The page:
Cultural diplomacy

The driving force behind the normalization of relations is the cultural exchange between the Turkish and Greek peoples, who have a shared history spanning centuries. In this context, the mutual promotion of tourism and the introduction of visas at the gate for Turkish citizens visiting the Greek islands hold significant importance. The Greek leader reiterated this point during the press conference.

From naval diplomacy to real diplomacy

The normalization process between Ankara and Athens means transitioning from “naval diplomacy” to “real diplomacy.” Therefore, it can be said that the most important expectation of the parties regarding the process is to freeze crises and reduce tensions. The recent escalation of tensions brings the risk of a hot conflict. Above all, the parties want to prevent the crises from getting out of control. However, it should be emphasized that despite the rapprochement process, there are structural problems between the two countries. These disagreements were reflected in the leaders' press conference.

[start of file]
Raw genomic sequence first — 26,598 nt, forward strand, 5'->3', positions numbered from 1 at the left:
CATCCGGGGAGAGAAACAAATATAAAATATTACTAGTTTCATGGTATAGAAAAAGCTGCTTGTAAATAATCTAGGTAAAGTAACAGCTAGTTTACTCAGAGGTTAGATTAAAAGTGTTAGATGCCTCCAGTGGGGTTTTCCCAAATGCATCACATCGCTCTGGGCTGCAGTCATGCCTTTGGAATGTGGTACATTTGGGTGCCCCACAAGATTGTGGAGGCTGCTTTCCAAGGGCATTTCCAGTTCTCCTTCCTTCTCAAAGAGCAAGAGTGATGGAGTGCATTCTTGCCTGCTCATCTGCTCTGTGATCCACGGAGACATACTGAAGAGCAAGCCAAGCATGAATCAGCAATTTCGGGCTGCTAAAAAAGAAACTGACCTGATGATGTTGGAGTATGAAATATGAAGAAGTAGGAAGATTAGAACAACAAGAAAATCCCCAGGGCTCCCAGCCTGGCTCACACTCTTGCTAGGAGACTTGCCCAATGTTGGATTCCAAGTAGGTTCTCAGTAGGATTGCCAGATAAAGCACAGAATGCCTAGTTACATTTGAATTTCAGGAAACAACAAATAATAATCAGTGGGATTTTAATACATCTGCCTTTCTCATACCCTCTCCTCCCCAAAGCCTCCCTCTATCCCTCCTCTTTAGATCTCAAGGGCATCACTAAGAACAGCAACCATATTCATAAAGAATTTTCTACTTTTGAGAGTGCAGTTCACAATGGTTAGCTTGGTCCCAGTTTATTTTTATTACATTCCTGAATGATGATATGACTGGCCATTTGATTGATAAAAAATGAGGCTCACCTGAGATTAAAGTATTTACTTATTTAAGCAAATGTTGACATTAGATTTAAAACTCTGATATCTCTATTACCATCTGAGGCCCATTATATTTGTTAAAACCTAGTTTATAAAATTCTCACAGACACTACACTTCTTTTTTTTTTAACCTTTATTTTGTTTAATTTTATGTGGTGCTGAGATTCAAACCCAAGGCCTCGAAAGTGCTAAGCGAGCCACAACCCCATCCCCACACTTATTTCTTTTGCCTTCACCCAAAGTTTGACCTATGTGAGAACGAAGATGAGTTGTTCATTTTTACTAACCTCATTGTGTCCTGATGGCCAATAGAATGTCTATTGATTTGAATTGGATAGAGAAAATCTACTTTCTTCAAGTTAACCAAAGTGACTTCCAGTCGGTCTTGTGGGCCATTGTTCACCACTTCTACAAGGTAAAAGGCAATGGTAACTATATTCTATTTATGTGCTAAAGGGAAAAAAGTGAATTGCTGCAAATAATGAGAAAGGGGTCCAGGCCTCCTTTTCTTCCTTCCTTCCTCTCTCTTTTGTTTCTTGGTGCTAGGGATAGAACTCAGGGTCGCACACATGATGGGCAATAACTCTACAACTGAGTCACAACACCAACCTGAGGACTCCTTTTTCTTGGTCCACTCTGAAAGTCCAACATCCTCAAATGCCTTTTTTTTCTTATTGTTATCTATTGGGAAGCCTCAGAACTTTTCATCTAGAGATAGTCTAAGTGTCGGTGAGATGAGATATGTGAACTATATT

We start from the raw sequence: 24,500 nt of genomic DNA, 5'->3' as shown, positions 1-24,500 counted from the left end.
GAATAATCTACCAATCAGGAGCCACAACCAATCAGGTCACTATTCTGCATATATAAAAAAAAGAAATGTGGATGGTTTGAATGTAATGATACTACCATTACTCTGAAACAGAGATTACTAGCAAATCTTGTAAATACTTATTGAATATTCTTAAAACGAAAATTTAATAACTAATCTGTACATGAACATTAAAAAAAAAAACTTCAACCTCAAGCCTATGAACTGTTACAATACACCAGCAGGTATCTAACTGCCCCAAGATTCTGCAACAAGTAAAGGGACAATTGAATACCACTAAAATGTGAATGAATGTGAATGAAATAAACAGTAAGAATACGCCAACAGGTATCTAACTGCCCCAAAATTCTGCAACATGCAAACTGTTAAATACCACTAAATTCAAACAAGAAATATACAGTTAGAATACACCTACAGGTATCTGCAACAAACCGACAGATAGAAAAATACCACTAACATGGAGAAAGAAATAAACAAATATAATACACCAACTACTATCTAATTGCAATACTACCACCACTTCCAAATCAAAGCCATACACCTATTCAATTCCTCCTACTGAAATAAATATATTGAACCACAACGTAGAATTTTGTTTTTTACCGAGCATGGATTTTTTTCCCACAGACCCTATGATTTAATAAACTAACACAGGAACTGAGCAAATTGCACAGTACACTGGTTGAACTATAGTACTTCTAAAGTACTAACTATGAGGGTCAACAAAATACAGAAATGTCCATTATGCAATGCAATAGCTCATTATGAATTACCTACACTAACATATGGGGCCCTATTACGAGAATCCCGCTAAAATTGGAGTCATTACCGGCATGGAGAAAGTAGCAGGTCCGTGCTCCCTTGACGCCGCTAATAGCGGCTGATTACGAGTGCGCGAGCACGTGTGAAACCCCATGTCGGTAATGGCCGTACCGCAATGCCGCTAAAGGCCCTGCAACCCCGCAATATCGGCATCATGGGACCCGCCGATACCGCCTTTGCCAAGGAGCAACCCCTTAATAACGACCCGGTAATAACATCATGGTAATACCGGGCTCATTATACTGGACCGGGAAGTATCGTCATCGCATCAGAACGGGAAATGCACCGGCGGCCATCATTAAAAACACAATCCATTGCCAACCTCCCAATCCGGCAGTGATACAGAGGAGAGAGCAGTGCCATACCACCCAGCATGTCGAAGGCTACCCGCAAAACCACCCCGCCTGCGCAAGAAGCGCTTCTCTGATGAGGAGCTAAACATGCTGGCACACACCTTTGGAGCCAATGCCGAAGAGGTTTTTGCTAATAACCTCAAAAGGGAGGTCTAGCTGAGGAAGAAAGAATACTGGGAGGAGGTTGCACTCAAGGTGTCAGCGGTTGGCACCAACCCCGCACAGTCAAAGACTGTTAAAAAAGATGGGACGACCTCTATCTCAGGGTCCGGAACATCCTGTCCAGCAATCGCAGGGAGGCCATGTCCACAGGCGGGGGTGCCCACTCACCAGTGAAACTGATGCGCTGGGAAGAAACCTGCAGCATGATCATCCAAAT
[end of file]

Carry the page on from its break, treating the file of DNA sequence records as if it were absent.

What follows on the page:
Challenges to the normalization process

Although the constructive messages of the two leaders are extremely important, it would be overly optimistic to say that the positive atmosphere in Turkish-Greek relations is sustainable in the long term.

Indeed, it can be argued that sometimes, the most sensible approach to certain issues is to refrain from seeking a solution. For example, in the Cyprus Problem, Greece claims that the Greek Cypriot Administration of Southern Cyprus is the sole representative of the island. Türkiye, on the other hand, is quite clear about recognizing the sovereignty and independence of the Turkish Republic of Northern Cyprus (TRNC). In other words, Türkiye favors a two-state solution. This issue will inevitably bring the two countries face to face during periods of heightened tensions on the island of Cyprus.

Another problem on the Ankara-Athens line is Greece's armament of the Aegean islands, which it controls under the condition of “demilitarization” in the Treaty of Lausanne. This threatens Türkiye’s security.

Although Ankara has adopted a constructive stance on this issue to avoid spoiling the positive atmosphere in relations, Greece's armament of the islands is likely to cause a crisis in the medium and long term. In fact, given that Greece violated the Treaty of Lausanne and thus disrupted the status quo in Lausanne, Türkiye could legitimately claim the islands.